Does homophobia actually cause higher cancer rates in queer people?

The American Cancer Society has released its annual report on cancer data, and the results depict a startling connection between cancer prevalence and anti-LGBTQ+ discrimination. Alongside statistical information on new cancer cases and mortality rates, the study revealed health disparities in the queer community when it comes to cancer screening and treatment.

The 2024 Cancer Facts & Figures report included a Special Section dedicated to cancer data in the LGBTQ+ community, with the goal of providing “information about cancer prevention and what the ACS is doing to reduce barriers to care and cancer disparities.”

“More than half of LGBTQ+ adults have experienced harassment, including slurs, microaggressions, sexual harassment, and violence, and 1 in 3 have experienced discrimination simply trying to use the bathroom,” the report began. “This discrimination is most common among people of color and extends to health care settings. One in 6 LGBTQ+ adults, and 1 in 5 transgender adults specifically, avoid health care due to previous discrimination.”

As a result of these experiences, LGBTQ+ people are more likely to avoid healthcare settings, which creates barriers in care. “LGBTQ+ individuals with cancer experience disparate outcomes across the cancer continuum, including prevention, screening and early detection, diagnosis, treatment, and palliative care,” the report explained.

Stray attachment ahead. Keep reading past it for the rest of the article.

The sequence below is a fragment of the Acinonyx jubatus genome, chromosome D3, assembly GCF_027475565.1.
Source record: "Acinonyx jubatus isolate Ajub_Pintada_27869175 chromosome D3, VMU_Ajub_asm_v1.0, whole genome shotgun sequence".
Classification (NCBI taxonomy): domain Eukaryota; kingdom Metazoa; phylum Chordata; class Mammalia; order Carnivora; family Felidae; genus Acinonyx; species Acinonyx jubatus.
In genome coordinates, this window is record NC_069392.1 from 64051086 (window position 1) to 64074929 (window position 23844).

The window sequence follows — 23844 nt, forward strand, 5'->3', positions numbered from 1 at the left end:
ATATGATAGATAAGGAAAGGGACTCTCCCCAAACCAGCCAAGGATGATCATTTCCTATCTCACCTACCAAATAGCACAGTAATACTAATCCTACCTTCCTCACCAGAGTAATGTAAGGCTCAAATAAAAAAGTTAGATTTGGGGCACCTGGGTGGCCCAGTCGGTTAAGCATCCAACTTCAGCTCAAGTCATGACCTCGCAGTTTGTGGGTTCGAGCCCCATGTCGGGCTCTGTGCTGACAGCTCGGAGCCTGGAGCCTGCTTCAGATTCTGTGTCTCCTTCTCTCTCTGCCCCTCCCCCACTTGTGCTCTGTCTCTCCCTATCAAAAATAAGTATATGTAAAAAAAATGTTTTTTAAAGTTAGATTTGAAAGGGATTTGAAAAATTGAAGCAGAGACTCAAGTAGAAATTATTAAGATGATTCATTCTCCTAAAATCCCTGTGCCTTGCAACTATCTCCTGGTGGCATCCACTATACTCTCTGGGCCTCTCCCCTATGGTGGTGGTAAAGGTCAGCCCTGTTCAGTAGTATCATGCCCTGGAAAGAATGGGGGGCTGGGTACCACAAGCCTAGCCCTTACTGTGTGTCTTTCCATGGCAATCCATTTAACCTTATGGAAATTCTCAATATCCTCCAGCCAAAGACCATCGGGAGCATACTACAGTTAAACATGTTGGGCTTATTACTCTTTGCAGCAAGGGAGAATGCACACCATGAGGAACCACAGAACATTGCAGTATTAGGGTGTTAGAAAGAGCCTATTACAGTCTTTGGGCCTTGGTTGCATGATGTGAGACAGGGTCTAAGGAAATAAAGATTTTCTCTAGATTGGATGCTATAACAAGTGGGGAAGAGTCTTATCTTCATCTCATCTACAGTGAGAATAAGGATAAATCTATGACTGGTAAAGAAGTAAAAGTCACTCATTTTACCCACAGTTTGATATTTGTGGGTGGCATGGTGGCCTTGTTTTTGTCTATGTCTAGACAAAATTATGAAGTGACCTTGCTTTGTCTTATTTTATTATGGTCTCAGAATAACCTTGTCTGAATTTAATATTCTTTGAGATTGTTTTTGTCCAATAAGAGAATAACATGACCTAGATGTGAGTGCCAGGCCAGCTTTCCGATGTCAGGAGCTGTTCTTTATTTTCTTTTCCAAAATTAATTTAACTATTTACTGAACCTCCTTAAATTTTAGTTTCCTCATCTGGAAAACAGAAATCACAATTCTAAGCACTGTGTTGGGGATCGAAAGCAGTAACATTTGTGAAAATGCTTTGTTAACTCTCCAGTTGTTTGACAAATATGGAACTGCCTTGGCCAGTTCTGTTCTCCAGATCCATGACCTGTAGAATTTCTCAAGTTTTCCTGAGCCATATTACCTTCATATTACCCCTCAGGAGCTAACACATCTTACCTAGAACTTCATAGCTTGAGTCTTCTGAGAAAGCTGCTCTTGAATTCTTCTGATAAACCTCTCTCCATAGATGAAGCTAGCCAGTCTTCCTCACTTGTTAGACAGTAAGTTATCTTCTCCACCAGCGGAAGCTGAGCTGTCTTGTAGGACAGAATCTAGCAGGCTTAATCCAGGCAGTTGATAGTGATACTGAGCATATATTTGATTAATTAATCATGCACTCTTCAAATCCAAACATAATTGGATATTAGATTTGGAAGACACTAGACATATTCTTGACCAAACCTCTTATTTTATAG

Discrimination in turn leads to the expectation of discrimination. “Perhaps the greatest health disparity faced by LGBTQ+ communities is the presumption-of-care gap, which is the fear that a provider will refuse care due to gender identity or sexual orientation,” the report said.

Additionally, discrimination affects mental health, and poor mental health can lead to high risk behaviors when it comes to cancer. The report noted that LGBTQ+ people are “more likely to have poor physical and mental health, have higher prevalence of cigarette smoking and heavy alcohol use, and frequently experience homophobia and discomfort expressed by health care providers.”

The report concluded with a summary of all of the challenges facing providers in treating LGBTQ+ patients. “Insufficient access to high-quality care, limited provider knowledge of LGBTQ+ patient needs, discrimination in the health care setting, and a lack of population-based cancer occurrence data are all barriers to health equity that need to be addressed.”

The American Cancer Society recommends including education on the LGBTQ+ community in medical schools, initiating programs aimed at curbing high risk behaviors, and funding more research on health disparities in the LGBTQ+ community.

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